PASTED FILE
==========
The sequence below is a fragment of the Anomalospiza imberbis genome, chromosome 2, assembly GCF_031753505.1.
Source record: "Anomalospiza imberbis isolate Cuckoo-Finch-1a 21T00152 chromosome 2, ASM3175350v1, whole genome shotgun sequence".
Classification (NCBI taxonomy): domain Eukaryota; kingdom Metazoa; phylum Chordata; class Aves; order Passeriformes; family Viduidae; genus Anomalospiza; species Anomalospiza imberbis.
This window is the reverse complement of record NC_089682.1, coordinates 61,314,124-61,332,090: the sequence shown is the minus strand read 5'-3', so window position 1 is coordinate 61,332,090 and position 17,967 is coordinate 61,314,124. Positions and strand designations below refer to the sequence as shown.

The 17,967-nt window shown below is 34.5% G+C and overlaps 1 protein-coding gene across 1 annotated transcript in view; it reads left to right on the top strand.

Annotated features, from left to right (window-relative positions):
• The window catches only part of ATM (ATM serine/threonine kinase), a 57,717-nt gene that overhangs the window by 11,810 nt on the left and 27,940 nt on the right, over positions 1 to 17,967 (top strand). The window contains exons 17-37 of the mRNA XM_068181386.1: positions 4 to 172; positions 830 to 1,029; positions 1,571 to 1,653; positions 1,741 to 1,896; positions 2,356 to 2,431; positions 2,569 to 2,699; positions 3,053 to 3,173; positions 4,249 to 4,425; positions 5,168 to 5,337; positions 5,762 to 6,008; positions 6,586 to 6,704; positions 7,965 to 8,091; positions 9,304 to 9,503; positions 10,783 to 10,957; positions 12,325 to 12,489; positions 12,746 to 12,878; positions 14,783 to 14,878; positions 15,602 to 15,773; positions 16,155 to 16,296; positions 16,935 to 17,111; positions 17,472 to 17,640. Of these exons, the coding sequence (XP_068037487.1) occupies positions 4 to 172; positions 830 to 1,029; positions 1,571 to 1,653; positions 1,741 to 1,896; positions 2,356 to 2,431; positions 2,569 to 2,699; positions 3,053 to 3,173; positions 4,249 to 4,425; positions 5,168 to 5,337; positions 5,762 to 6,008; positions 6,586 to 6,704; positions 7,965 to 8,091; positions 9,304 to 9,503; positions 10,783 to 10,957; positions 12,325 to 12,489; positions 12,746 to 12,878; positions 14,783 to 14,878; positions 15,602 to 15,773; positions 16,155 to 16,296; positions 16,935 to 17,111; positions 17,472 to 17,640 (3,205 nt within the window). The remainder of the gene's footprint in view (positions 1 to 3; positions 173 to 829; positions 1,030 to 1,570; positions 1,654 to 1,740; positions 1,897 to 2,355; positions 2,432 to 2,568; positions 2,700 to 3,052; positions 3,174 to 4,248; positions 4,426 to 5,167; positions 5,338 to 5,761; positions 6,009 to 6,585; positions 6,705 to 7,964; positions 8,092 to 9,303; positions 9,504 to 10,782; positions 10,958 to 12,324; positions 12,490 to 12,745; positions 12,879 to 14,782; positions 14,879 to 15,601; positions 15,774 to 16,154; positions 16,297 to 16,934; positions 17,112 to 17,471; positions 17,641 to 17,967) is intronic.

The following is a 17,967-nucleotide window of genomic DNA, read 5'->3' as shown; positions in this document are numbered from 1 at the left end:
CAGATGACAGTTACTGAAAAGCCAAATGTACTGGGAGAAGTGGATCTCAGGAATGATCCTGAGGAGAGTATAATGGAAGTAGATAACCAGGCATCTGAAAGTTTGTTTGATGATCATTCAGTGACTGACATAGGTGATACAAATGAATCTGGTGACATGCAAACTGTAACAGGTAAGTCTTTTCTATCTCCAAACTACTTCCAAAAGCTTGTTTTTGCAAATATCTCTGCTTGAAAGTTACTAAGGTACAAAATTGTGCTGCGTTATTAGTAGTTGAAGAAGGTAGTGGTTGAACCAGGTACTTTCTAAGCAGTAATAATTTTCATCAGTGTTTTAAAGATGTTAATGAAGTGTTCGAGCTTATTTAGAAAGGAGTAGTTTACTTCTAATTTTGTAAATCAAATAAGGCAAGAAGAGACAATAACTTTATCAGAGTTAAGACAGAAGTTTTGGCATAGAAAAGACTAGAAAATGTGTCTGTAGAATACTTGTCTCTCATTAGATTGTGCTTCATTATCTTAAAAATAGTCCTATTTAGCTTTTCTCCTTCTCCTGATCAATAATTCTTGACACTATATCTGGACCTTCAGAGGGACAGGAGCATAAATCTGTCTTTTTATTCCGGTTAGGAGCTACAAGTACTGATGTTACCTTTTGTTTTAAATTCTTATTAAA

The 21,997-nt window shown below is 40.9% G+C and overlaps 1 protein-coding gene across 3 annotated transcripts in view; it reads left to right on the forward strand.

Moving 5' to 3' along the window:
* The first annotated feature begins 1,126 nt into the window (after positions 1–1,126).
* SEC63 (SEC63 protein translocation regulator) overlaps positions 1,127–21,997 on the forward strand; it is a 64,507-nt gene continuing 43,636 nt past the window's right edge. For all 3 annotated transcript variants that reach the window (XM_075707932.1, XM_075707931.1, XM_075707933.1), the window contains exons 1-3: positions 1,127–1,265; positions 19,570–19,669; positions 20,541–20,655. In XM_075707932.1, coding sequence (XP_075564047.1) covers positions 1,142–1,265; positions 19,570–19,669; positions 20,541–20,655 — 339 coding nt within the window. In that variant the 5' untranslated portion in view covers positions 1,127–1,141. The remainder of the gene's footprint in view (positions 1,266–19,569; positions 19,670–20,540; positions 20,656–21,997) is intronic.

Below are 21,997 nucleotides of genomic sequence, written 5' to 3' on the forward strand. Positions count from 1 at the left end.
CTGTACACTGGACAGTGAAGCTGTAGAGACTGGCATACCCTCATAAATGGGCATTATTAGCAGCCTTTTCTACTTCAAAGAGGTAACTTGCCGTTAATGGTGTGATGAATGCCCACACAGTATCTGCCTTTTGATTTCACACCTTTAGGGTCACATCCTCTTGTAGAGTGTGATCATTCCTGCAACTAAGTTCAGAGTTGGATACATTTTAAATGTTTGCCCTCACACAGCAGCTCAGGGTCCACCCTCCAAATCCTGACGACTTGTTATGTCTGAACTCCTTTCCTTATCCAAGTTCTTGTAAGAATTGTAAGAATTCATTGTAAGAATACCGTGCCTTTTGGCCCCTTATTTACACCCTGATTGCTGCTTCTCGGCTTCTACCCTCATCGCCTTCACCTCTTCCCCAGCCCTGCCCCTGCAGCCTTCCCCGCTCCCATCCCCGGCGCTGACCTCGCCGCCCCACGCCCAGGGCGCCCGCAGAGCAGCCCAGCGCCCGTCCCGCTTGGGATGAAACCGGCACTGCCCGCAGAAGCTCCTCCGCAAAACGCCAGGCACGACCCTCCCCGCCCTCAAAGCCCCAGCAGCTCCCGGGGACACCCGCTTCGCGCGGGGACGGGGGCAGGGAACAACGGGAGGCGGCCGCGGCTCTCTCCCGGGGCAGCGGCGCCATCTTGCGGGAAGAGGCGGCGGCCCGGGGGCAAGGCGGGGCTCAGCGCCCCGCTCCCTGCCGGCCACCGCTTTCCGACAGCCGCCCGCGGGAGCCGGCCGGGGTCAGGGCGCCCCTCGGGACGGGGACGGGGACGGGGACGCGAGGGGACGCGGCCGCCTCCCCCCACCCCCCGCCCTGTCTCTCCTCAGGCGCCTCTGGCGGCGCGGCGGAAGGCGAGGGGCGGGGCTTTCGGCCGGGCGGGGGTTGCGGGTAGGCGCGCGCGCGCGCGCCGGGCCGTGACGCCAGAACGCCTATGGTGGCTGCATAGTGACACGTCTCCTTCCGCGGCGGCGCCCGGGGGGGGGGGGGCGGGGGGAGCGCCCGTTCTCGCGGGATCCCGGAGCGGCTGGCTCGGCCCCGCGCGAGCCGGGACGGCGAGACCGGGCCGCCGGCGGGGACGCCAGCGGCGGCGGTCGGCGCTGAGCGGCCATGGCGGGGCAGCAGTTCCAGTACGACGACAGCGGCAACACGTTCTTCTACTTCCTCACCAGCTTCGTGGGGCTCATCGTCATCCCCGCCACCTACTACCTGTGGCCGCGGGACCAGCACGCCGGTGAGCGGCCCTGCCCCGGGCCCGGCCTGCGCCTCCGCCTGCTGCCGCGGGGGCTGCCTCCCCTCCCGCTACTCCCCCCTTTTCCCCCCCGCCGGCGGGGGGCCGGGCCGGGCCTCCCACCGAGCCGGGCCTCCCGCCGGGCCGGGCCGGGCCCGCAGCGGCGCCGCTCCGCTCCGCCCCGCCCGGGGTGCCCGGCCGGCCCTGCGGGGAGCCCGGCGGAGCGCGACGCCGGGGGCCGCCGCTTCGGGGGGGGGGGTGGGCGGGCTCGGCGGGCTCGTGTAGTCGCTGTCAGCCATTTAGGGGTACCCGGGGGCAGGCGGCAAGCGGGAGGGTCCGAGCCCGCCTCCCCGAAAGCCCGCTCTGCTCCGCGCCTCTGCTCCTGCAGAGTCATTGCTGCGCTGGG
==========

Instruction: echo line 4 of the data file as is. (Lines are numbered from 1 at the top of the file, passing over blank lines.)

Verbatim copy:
This window is the reverse complement of record NC_089682.1, coordinates 61,314,124-61,332,090: the sequence shown is the minus strand read 5'-3', so window position 1 is coordinate 61,332,090 and position 17,967 is coordinate 61,314,124. Positions and strand designations below refer to the sequence as shown.